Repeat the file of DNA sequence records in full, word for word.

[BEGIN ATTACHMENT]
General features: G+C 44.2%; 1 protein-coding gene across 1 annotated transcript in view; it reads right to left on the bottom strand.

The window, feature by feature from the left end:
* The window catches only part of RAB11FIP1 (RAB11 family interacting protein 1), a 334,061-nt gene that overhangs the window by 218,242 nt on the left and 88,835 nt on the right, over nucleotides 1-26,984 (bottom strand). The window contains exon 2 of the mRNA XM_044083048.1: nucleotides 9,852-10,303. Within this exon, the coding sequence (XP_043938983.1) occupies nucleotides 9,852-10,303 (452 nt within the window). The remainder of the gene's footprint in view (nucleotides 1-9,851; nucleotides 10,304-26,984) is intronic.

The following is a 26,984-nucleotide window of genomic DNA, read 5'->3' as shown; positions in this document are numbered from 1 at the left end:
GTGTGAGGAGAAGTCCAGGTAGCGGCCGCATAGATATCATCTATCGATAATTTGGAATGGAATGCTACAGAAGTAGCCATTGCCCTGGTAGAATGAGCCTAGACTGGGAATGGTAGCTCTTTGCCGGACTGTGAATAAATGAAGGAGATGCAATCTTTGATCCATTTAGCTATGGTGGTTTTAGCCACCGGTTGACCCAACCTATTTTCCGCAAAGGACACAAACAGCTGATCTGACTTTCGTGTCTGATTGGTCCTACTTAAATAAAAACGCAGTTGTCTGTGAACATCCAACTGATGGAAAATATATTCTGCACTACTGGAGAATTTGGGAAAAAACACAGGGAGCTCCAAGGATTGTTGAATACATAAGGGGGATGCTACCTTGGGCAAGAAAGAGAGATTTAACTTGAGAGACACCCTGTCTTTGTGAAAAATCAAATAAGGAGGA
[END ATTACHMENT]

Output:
General features: G+C 44.2%; 1 protein-coding gene across 1 annotated transcript in view; it reads right to left on the bottom strand.

The window, feature by feature from the left end:
* The window catches only part of RAB11FIP1 (RAB11 family interacting protein 1), a 334,061-nt gene that overhangs the window by 218,242 nt on the left and 88,835 nt on the right, over nucleotides 1-26,984 (bottom strand). The window contains exon 2 of the mRNA XM_044083048.1: nucleotides 9,852-10,303. Within this exon, the coding sequence (XP_043938983.1) occupies nucleotides 9,852-10,303 (452 nt within the window). The remainder of the gene's footprint in view (nucleotides 1-9,851; nucleotides 10,304-26,984) is intronic.

The following is a 26,984-nucleotide window of genomic DNA, read 5'->3' as shown; positions in this document are numbered from 1 at the left end:
GTGTGAGGAGAAGTCCAGGTAGCGGCCGCATAGATATCATCTATCGATAATTTGGAATGGAATGCTACAGAAGTAGCCATTGCCCTGGTAGAATGAGCCTAGACTGGGAATGGTAGCTCTTTGCCGGACTGTGAATAAATGAAGGAGATGCAATCTTTGATCCATTTAGCTATGGTGGTTTTAGCCACCGGTTGACCCAACCTATTTTCCGCAAAGGACACAAACAGCTGATCTGACTTTCGTGTCTGATTGGTCCTACTTAAATAAAAACGCAGTTGTCTGTGAACATCCAACTGATGGAAAATATATTCTGCACTACTGGAGAATTTGGGAAAAAACACAGGGAGCTCCAAGGATTGTTGAATACATAAGGGGGATGCTACCTTGGGCAAGAAAGAGAGATTTAACTTGAGAGACACCCTGTCTTTGTGAAAAATCAAATAAGGAGGA